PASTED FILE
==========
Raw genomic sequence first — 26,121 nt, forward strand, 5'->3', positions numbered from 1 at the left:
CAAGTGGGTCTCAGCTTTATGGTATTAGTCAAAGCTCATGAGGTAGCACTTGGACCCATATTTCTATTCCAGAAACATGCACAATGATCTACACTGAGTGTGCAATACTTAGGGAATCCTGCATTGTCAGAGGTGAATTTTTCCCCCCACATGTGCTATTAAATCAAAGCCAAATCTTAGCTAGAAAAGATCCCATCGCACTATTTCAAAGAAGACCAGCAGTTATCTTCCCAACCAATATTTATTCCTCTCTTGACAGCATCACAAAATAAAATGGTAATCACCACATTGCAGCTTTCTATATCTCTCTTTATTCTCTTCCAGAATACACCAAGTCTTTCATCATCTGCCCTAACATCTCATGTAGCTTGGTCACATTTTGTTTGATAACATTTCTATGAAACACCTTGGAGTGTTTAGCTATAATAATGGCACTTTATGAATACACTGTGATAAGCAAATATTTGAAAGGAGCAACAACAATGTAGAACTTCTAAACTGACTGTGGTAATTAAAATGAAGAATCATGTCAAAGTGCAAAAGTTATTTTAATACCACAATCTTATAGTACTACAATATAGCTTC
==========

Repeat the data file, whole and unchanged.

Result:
Raw genomic sequence first — 26,121 nt, forward strand, 5'->3', positions numbered from 1 at the left:
CAAGTGGGTCTCAGCTTTATGGTATTAGTCAAAGCTCATGAGGTAGCACTTGGACCCATATTTCTATTCCAGAAACATGCACAATGATCTACACTGAGTGTGCAATACTTAGGGAATCCTGCATTGTCAGAGGTGAATTTTTCCCCCCACATGTGCTATTAAATCAAAGCCAAATCTTAGCTAGAAAAGATCCCATCGCACTATTTCAAAGAAGACCAGCAGTTATCTTCCCAACCAATATTTATTCCTCTCTTGACAGCATCACAAAATAAAATGGTAATCACCACATTGCAGCTTTCTATATCTCTCTTTATTCTCTTCCAGAATACACCAAGTCTTTCATCATCTGCCCTAACATCTCATGTAGCTTGGTCACATTTTGTTTGATAACATTTCTATGAAACACCTTGGAGTGTTTAGCTATAATAATGGCACTTTATGAATACACTGTGATAAGCAAATATTTGAAAGGAGCAACAACAATGTAGAACTTCTAAACTGACTGTGGTAATTAAAATGAAGAATCATGTCAAAGTGCAAAAGTTATTTTAATACCACAATCTTATAGTACTACAATATAGCTTC